In Lisbon, even the land is designed for the sea. Portugal and Spain share the oldest permanent border in history, dating from 1249. Backed into the farthest corner of Europe, the Portuguese had nowhere else to go but seaward – this is reflected in just about every aspect of Lisbon, from nautical-themed churches to monuments built to navigators, from the giant estates of seafaring merchants to the present-day survival of the old “sailor district”. The city was leveled by an 9.0 scale mega-earthquake in 1755 (legend says that candles shook in monasteries in Dublin), followed by fires and a tsunami that left the city in ruins. But Lisbon was reborn, taking advantage of this “clean slate” to make use of modern city planning and creating an open, well layed-out city center (as opposed to the narrow, winding medieval streets of BCN’s Barri Gotic). The planners left the destroyed Convento Carmo church as a show of the earthquake’s destruction – a haunting reminder that even the strongest stone buildings are no match for geologic fault lines.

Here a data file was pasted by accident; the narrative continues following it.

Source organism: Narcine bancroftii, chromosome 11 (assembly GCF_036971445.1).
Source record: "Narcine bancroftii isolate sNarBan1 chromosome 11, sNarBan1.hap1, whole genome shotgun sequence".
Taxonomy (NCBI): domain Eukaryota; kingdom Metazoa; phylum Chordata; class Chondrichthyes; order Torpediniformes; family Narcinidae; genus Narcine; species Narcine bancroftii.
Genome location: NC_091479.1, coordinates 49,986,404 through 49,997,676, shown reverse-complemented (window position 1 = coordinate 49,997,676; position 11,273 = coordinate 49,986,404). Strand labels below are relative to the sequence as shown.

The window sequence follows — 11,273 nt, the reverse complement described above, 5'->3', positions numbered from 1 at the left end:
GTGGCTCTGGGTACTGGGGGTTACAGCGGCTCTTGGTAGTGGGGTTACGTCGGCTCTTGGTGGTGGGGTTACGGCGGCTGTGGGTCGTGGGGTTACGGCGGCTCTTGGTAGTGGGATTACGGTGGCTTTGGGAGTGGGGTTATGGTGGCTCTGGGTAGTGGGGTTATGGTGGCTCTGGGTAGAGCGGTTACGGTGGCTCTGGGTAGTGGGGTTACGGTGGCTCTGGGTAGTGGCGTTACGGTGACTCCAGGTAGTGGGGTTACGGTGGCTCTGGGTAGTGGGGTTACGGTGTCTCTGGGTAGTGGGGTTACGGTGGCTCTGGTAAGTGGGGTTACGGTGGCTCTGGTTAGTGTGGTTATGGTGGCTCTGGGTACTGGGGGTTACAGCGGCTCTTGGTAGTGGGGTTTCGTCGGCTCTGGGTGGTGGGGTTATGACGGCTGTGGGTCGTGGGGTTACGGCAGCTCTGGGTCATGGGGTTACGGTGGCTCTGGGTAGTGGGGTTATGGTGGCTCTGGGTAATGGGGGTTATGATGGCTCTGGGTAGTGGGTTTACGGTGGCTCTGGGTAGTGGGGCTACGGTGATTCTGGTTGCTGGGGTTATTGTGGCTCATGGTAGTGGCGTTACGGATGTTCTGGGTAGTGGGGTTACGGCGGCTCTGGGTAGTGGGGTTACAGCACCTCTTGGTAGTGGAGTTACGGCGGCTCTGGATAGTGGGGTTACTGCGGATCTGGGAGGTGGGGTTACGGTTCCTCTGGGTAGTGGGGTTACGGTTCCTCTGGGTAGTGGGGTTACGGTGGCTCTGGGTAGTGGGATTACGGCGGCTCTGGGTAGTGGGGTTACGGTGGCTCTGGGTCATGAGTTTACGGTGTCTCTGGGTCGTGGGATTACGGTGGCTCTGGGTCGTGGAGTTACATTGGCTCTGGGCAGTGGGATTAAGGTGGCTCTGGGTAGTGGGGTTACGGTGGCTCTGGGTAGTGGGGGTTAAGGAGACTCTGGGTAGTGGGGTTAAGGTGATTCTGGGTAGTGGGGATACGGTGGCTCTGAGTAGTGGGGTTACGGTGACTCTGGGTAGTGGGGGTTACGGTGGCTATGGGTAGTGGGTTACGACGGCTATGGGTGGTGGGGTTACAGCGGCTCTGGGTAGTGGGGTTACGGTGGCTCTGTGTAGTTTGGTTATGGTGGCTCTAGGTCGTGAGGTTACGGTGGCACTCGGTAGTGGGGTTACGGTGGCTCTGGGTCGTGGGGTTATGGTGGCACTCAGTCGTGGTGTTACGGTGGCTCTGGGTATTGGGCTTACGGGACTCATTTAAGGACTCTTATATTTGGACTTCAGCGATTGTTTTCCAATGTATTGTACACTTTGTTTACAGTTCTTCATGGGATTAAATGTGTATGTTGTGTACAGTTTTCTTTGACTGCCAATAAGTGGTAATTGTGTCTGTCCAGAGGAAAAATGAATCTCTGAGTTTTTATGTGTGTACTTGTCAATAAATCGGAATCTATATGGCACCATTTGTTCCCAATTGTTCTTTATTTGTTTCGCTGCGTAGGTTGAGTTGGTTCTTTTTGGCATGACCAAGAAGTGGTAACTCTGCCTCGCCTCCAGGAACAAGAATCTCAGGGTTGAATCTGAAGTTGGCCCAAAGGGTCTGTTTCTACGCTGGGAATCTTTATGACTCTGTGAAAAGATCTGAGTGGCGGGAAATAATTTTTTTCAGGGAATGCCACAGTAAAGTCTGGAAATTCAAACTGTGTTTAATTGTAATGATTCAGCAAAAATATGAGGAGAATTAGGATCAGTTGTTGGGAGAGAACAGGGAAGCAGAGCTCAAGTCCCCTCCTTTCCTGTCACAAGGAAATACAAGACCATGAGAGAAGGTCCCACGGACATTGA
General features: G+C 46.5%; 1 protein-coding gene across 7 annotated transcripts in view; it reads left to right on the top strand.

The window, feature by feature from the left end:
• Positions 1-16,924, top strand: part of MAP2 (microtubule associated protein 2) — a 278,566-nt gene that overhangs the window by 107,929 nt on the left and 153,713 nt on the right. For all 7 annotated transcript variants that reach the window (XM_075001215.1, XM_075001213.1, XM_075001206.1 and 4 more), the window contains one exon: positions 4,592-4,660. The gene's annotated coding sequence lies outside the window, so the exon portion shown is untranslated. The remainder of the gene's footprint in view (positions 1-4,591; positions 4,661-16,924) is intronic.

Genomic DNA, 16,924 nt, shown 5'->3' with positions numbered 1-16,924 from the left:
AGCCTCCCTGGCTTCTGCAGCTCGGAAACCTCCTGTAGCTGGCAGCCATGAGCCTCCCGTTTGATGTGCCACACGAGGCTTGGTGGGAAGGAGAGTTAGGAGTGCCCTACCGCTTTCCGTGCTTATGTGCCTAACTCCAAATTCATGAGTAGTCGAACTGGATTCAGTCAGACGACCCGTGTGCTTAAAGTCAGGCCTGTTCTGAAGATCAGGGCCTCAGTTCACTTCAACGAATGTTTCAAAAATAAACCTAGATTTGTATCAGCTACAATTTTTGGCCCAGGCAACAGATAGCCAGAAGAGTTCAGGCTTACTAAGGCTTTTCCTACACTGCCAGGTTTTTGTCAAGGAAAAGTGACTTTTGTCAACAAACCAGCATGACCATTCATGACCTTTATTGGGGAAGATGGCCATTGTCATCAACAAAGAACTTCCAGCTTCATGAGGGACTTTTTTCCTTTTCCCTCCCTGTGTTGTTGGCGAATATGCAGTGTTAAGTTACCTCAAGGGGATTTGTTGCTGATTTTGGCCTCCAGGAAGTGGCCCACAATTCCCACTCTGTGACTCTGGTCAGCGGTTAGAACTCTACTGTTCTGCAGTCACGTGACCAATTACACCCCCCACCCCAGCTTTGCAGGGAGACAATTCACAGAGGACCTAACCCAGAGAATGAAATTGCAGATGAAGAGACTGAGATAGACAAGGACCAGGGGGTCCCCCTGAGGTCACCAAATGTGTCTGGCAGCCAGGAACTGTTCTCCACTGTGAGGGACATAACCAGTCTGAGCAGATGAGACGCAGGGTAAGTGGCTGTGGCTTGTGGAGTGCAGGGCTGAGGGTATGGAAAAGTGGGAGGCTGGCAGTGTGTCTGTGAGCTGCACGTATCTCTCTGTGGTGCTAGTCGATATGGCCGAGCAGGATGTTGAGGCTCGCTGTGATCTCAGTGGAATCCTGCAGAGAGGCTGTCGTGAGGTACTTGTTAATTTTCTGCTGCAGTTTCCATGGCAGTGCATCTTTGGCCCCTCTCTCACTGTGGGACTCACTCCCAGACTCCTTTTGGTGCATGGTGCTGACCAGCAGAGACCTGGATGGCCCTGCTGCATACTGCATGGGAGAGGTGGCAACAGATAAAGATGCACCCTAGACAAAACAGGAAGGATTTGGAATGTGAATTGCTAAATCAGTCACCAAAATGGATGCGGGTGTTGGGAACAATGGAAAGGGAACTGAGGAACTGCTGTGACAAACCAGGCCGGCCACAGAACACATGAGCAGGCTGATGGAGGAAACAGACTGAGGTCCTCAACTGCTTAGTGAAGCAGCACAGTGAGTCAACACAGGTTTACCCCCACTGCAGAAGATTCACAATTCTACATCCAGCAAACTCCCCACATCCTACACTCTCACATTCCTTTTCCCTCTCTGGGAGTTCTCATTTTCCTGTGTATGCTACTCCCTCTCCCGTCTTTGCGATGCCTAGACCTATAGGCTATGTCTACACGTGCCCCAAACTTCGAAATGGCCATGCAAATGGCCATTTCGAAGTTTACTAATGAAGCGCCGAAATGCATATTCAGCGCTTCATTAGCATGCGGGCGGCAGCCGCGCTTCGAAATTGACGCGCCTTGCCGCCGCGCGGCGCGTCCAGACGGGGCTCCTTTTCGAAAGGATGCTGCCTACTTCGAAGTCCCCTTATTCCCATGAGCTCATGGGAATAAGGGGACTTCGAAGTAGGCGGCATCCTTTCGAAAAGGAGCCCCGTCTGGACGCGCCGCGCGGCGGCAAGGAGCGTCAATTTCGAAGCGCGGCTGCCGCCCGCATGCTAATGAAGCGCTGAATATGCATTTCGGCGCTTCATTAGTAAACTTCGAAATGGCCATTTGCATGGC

I also took a day-trip to Sintra, home of the old Portuguese Royal Palaces and the most amazing estate I have ever seen, the Quinta da Regaleira. The Quinta was the summer home of a very, very, very wealthy Portuguese merchant, and I imagine the estate would have been very, very, very fun to build. There are several series of underground tunnels that lead under waterfalls and though wells, turrets overlooking the city of Sintra, a beautiful white, Gothic mansion, and sprawling gardens that make for LOTS of great pictures. I tried to put my adventure though one of the underground passageways in order – entering through a cave behind the Guardian’s Gate, through a passage to the bottom of a well, continuing and emerging under a (now dormant, but active in Spring/Summer) waterfall! Too cool – exactly what every 10-year-old needs in their house.